Every living thing has its own idea about how things ought to be. And, every living thing must make its own peace with how things are. Every living thing must come to terms with, and bear the pain of, being alive. For our part, we find ourselves living within the contradictory tension of these two statements: “You can’t keep ‘em on the farm once they’ve seen Gay Paree,” and “Yoda was a highly advanced spiritual being who lived in a hole in the ground.” Gay Paree is the test of our spiritual development. What does Gay Paree have to offer? What does Gay Paree have to offer Yoda? What makes life in Gay Paree more attractive than life in our hole in the ground?
Jesus said, “Not as the world gives do I give unto you. Peace I leave with you. Peace I give to you. In the world you have tribulation, but be of good courage, I have overcome the world.” Overcome the world? Overcome Gay Paree? What does it mean to “overcome the world”? What is to be overcome about the world?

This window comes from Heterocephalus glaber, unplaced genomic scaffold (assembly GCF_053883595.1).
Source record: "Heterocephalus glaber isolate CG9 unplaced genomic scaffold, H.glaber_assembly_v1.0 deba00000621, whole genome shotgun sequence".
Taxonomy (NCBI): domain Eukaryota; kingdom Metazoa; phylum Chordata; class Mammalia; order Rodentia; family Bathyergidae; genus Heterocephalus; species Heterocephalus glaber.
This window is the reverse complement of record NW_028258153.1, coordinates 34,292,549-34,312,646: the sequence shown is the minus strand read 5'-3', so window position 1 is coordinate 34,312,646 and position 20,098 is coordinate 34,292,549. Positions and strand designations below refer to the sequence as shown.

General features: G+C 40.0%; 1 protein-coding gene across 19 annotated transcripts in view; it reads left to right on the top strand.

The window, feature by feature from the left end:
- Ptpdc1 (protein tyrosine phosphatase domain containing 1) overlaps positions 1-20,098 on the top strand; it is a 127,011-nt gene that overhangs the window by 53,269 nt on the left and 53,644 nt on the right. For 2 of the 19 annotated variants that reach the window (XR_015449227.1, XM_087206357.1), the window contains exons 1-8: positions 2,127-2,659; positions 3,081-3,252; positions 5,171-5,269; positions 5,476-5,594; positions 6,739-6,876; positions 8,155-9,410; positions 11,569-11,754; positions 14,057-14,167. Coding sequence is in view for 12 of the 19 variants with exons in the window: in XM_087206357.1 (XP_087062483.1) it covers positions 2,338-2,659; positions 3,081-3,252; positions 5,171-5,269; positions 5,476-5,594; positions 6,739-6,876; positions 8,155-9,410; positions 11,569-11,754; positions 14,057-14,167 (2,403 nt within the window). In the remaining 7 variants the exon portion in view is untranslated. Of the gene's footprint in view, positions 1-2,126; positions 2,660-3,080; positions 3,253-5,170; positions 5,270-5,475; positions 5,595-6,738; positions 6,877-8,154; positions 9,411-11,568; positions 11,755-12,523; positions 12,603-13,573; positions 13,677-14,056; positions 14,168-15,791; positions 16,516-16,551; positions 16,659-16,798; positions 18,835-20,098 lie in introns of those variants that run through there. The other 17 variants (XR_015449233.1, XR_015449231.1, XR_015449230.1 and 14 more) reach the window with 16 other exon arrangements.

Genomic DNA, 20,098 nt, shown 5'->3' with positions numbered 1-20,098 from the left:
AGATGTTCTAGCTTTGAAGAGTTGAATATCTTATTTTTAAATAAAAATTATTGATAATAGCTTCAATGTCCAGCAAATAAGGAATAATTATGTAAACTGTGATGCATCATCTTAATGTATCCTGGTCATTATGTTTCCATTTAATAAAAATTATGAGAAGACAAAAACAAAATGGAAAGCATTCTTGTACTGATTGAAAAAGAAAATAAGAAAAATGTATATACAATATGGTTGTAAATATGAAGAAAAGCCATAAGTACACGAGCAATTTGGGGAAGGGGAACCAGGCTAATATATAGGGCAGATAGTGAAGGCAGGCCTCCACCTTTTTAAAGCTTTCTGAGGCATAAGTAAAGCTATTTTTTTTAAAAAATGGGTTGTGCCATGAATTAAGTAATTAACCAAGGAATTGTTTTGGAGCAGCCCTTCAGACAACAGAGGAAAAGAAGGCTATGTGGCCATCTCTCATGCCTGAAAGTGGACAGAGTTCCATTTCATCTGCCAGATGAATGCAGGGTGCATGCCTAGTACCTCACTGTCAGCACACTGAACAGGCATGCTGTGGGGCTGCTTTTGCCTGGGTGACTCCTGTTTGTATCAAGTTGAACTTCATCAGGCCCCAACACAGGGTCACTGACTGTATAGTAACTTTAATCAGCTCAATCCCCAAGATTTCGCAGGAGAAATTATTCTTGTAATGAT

In his hole, Yoda had what he needed to do the work that was his to do, to live the life that was his life to live. If his work called for it, he would have had a tractor, and a riding lawn mower, a bicycle rack and an SUV. The question is not “How much can we have?” but “What is our work?” “What is our life?” What do we need to do the work that is ours to do, to live the life that is ours to live? Once we know the work, the life, that is ours, we will know what we need to do it, to live it.
Our work has its own hole, its own way of being in the world. We must not rush to a hole, as though there is something sacred about a hole, as though any hole will do. Some holes are graves. Some holes are ruts. Some holes are places to hide, to avoid the work that is ours to do. The hole that is ours is a function of the work that is ours, an extension of the life that is ours. Our work will carry us there. Our life will lead us to our hole of choice. Our holes choose us, we don’t choose our holes.